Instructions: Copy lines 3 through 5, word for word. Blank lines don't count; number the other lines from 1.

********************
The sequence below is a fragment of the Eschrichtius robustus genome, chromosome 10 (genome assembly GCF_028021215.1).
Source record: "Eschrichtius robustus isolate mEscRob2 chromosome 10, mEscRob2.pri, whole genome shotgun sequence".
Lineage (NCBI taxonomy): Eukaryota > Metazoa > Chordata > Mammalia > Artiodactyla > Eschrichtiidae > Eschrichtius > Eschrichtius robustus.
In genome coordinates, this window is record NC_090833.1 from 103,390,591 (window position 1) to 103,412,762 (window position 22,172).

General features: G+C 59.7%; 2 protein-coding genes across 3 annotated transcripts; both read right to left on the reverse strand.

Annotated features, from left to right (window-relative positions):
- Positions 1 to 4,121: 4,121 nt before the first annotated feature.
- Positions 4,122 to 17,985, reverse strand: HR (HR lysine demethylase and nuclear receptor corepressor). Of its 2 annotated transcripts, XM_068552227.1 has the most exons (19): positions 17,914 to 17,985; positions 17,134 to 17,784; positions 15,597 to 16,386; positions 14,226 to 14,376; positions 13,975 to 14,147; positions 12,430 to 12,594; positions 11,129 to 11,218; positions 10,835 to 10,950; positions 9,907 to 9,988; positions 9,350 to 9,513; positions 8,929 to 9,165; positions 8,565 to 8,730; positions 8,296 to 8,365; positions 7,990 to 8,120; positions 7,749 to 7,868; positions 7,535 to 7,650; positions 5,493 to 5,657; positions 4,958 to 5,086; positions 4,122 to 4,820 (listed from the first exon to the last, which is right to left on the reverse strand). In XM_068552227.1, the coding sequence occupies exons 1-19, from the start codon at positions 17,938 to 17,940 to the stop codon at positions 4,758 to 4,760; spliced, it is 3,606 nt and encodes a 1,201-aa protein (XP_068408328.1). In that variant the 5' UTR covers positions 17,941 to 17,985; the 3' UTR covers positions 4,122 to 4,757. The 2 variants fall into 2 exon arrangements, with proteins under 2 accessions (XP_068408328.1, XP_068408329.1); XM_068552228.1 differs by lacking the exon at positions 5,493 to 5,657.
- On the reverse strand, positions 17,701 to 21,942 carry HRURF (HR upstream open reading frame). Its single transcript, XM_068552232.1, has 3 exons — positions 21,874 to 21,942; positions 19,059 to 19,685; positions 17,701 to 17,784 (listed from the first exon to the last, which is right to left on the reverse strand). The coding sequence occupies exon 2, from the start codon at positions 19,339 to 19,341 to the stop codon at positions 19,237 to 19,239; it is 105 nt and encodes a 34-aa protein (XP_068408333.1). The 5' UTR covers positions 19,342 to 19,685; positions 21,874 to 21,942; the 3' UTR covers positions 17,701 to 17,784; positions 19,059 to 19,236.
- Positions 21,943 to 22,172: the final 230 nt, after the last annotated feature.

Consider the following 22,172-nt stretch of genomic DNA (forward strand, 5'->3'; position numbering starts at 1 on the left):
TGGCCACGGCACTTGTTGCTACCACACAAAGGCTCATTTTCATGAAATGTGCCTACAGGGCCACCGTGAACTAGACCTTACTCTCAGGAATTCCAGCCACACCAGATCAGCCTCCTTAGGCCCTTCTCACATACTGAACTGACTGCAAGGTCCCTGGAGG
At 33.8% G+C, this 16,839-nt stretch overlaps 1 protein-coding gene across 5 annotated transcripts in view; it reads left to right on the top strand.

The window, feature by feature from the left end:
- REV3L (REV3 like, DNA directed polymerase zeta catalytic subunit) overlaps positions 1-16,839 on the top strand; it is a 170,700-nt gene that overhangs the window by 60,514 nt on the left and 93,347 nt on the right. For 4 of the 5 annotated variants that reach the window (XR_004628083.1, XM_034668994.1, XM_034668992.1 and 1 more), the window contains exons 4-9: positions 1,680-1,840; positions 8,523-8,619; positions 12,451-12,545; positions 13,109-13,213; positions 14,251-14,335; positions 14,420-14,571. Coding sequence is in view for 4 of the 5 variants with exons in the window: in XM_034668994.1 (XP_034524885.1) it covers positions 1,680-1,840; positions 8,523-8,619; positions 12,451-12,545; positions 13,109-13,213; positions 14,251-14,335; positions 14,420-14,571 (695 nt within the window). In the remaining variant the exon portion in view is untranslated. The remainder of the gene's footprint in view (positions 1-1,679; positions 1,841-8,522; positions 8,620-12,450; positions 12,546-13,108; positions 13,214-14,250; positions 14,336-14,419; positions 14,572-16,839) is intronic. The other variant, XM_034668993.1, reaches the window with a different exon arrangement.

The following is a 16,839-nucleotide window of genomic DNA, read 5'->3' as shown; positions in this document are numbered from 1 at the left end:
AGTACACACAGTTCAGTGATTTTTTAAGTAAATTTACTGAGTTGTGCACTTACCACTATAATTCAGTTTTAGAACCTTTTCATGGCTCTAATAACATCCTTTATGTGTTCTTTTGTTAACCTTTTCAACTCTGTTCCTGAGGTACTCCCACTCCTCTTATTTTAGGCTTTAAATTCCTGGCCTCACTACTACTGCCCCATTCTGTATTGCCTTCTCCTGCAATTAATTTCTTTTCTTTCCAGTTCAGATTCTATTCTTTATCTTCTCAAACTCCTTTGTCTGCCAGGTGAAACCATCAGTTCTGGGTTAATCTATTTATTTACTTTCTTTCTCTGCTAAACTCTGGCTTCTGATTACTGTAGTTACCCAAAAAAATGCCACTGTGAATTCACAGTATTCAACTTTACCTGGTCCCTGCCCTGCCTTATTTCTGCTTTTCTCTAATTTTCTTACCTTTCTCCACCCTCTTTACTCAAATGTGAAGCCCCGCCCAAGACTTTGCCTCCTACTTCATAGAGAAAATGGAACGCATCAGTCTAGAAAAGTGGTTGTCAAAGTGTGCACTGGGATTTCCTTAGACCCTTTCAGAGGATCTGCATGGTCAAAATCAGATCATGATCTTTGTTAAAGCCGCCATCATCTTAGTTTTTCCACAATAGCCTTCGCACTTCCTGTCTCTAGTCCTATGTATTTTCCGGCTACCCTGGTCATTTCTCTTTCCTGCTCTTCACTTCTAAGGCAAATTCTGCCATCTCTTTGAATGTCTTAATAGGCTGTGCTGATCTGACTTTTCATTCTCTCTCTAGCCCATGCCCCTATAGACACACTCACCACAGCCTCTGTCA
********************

Lineage (NCBI taxonomy): Eukaryota > Metazoa > Chordata > Mammalia > Artiodactyla > Eschrichtiidae > Eschrichtius > Eschrichtius robustus.
In genome coordinates, this window is record NC_090833.1 from 103,390,591 (window position 1) to 103,412,762 (window position 22,172).

General features: G+C 59.7%; 2 protein-coding genes across 3 annotated transcripts; both read right to left on the reverse strand.